The Effect of Divorce Laws on Fertility
Miriam Marcén, Héctor Bellido
Universidad de Zaragoza, Spain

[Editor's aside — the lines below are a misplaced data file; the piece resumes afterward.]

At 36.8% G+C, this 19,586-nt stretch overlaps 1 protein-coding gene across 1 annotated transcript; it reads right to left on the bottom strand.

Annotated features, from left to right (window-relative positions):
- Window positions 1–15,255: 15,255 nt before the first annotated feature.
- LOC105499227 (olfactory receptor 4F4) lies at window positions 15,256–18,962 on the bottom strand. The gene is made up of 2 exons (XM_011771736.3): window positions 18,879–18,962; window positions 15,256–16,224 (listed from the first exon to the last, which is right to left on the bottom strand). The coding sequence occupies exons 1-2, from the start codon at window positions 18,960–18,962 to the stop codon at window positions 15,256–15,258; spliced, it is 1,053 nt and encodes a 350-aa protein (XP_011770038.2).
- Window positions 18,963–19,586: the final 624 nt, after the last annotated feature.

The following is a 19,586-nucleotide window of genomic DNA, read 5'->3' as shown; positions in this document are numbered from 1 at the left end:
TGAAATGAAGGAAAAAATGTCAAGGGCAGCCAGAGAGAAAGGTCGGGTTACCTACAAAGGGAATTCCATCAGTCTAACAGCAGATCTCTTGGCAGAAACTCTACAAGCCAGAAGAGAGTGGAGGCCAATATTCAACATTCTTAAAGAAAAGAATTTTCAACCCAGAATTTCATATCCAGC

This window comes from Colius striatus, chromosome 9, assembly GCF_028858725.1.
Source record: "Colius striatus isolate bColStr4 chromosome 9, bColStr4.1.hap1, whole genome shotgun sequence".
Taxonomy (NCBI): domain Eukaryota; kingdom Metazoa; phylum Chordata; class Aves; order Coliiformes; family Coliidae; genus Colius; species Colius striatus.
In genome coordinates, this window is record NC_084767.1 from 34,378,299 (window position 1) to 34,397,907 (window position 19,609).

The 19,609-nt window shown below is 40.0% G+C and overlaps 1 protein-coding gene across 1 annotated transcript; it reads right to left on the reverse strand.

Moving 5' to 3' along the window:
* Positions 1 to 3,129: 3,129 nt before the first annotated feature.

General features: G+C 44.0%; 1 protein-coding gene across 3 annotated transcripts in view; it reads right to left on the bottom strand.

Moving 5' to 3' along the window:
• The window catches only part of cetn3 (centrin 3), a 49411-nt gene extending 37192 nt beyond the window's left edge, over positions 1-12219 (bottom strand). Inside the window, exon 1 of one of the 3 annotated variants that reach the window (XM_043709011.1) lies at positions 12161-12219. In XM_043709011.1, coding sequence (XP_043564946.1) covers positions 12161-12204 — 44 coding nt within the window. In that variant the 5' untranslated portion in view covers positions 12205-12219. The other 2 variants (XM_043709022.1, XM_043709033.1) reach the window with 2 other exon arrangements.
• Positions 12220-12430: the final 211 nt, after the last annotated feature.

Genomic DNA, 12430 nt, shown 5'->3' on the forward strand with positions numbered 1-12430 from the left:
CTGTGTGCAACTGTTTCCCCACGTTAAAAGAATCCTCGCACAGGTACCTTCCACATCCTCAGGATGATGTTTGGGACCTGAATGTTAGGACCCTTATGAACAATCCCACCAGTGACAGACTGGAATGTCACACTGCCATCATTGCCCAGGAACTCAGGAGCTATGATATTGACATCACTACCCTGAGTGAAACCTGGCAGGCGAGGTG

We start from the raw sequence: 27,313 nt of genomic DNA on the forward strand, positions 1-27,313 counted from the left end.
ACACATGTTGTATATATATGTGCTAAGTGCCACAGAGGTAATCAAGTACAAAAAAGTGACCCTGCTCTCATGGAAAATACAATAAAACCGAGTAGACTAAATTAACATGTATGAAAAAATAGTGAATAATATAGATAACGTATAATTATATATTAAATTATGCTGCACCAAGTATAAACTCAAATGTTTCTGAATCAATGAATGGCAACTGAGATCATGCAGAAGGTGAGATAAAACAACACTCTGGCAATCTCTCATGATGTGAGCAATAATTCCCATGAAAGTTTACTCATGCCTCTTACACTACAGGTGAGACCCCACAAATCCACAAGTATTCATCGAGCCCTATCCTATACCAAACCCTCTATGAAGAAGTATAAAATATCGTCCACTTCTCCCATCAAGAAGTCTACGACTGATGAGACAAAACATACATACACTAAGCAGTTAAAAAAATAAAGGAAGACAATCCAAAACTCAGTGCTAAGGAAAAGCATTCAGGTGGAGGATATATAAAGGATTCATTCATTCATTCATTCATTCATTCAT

It is well-known that total fertility rates of European countries have decreased over the last half of the twentieth century. This reality is reaching worrying levels for several European governments, because it is beginning to hamper the generational shift. Researchers have looked at several determinants of fertility such as female labour force participation, female earnings, welfare system, institutional determinants, and even religion. In this paper, we argue that the implementation of new divorce laws in several European countries has also an important role. During the second half of the twentieth century, most European countries introduced changes in divorce laws in order to simplify the requirements to obtain the divorce, simultaneously birth rate considerably fell. In our empirical analysis, we construct a panel for 18 European countries spanning from 1950 to 1988 using data from Eurostat to analyze the effect of changes in divorce laws on fertility rates. Our results suggest that the introduction of no fault unilateral divorce leads to lower fertility levels. These results are maintained when we use different measured of fertility and even after controlling for abortion laws. We further test whether divorce laws affect abortions finding a positive impact of divorce laws on abortions. Supplemental analysis suggests that there are differences in the short-run and long-run effects of the divorce law reforms considered in this analysis. Our findings imply that divorce laws effects should be considered when formulating policies that encouraging fertility.
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